Ladies and gentlemen,

I encourage you all to consider ways that the European Union can help drive the global transformation called for in the 2030 Agenda. I urge you to push to ensure that your ODA has the transformative impact foreseen by the 2030 Agenda.

For my part, I am deeply committed to doing all I can to bring key stakeholders together to share ideas, broker partnerships, and drive universal efforts to implement all 17 SDGs.

To this end, I have convened a series of High-Level SDG Action events at the UN. Their subjects have focussed on relating SDG implementation to Sustaining Peace, to Climate Action, and to Finance. The next in the series will be held on 17 May on Innovation and Connectivity and then on 28 June on Education.

Ladies and gentlemen,

There are two other matters I would like to bring your attention to that will be of particular importance to the UN General Assembly in the coming months.

The first is the holding of The Ocean Conference one month from now, when representatives of humanity from all around the world will gather in New York. I specifically say representatives of humanity, because as well as the many Heads of State and Heads of Governments, Ministers and other senior representatives of Member States who will be present, the conference will also be attended by the largest ever gathering of Ocean specialists, activists and experts from the private sector, from civil society, NGO’s, academia and from the scientific community. For the five days of the conference from 5 to 9 June, 150 side-events will be held, a plenary will stretch over the full week, and 7 partnership dialogues will be held to address the specific targets of SDG14.

I am sure I do not need to tell you the extent to which the Ocean is in trouble. You all know that destructive fishing practices and senseless subsidies are driving fish-stocks to tipping points of collapse, and that there will be more plastic in the Ocean than fish by 2050. From Ocean acidification to degraded coastal ecosystems, the list of woes we have placed upon the Ocean is long. The need for urgent action is clear.

It is thus that the conference is being convened, as the only universal forum dedicated to mobilizing global efforts necessary to reverse the cycle of decline in which the health of the Ocean has become caught, by supporting the faithful implementation of SDG14, the Ocean goal.

As well as raising global consciousness on the parlous state of the Ocean’s health, the conference will have three key outcomes: first, a strong Call for Action declaration, the wording of which is currently being formulated by the Member States of the UN; secondly, a report on the action solutions emanating from the conference’s 7 partnership dialogues; and thirdly, the register of voluntary commitments that will serve as a work plan going forward for those on this planet who are committed to working to support SDG14 and conserve life in the Ocean.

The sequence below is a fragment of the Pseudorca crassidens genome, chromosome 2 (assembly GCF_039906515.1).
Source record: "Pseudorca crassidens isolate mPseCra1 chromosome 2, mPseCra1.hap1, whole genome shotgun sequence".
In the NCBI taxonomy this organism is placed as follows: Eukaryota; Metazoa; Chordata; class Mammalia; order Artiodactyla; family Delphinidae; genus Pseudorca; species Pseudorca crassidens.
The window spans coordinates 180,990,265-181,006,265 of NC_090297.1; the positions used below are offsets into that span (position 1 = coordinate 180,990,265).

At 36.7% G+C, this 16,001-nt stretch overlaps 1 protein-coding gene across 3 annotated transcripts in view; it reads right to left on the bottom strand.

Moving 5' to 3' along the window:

I am confident the European Union and its Member States will be participating in strength at the Conference and I call on you as Parliamentarians to also be present. I also urge you to activate interested parties in your constituencies, be they state or province governments, civil society, or the business sector, to register voluntary commitments on the website of The Ocean Conference. Now is the time to register and be seen to be amongst those who are active in the global push to support the noble aims of SDG14.

Ladies and gentlemen,

The second matter, I wish to draw to your attention is migration.

For the Sustainable Development Goals to be achieved in the next 14 years, we must break free of old ways of thinking, partnering, financing, and delivering on the ground. And we must ensure that the benefits of sustainable development reach everyone, so that no one is left behind.

“Everyone” includes the most vulnerable and marginalised members of our societies, including refugees and migrants.

Across our world, and I emphasise the global breadth of this issue, far too many refugees and migrants have been subject to racism, xenophobia and related intolerance. They have suffered social and cultural isolation, been restricted from pursuing educational and economic opportunities, and have had to live with discrimination, exploitation and abuse.

To address the many challenges of international migration, UN Member States are currently working to develop a global compact on migration, one that will improve global governance and strengthen international cooperation on migration.

The preparations for this global compact for safe, orderly and regular migration, as well as for a global compact on refugees, are well underway, and I encourage you to support the achievement of ambitious outcomes in this regard.

As you may be aware, over the course of the next 6 months, my office will be organizing a series of thematic discussions on the global compact in New York, Geneva, and Vienna, which will be followed by a preparatory meeting in Mexico in December. Following that meeting, a draft global compact on migration will be presented for negotiations among UN Member States in 2018, for adoption at an intergovernmental Conference, possibly to be held prior to the General Debate of the United Nations.

Ladies and gentlemen,

As esteemed parliamentarians of the European Union, your powerful voices resonate both within and outside Brussels and Europe.

I therefore encourage you to use the platforms at your disposal to support the work of the United Nations on the critical issues that we all face together. None is more critical than the implementation of the 2030 Agenda for Sustainable Development. It represents the best hope we have to secure humanity’s ongoing place on this planet. The great 19th century European leader Count Otto Von Bismarck told us that the difference between a politician and a statesman, is that the latter are politicians who think of the welfare of their grandchildren.  So I ask today that you take on the broader view and join the global movement to ensure the full and effective implementation of the 2030 Agenda, both here in Europe and across our world.

Once again, I thank you.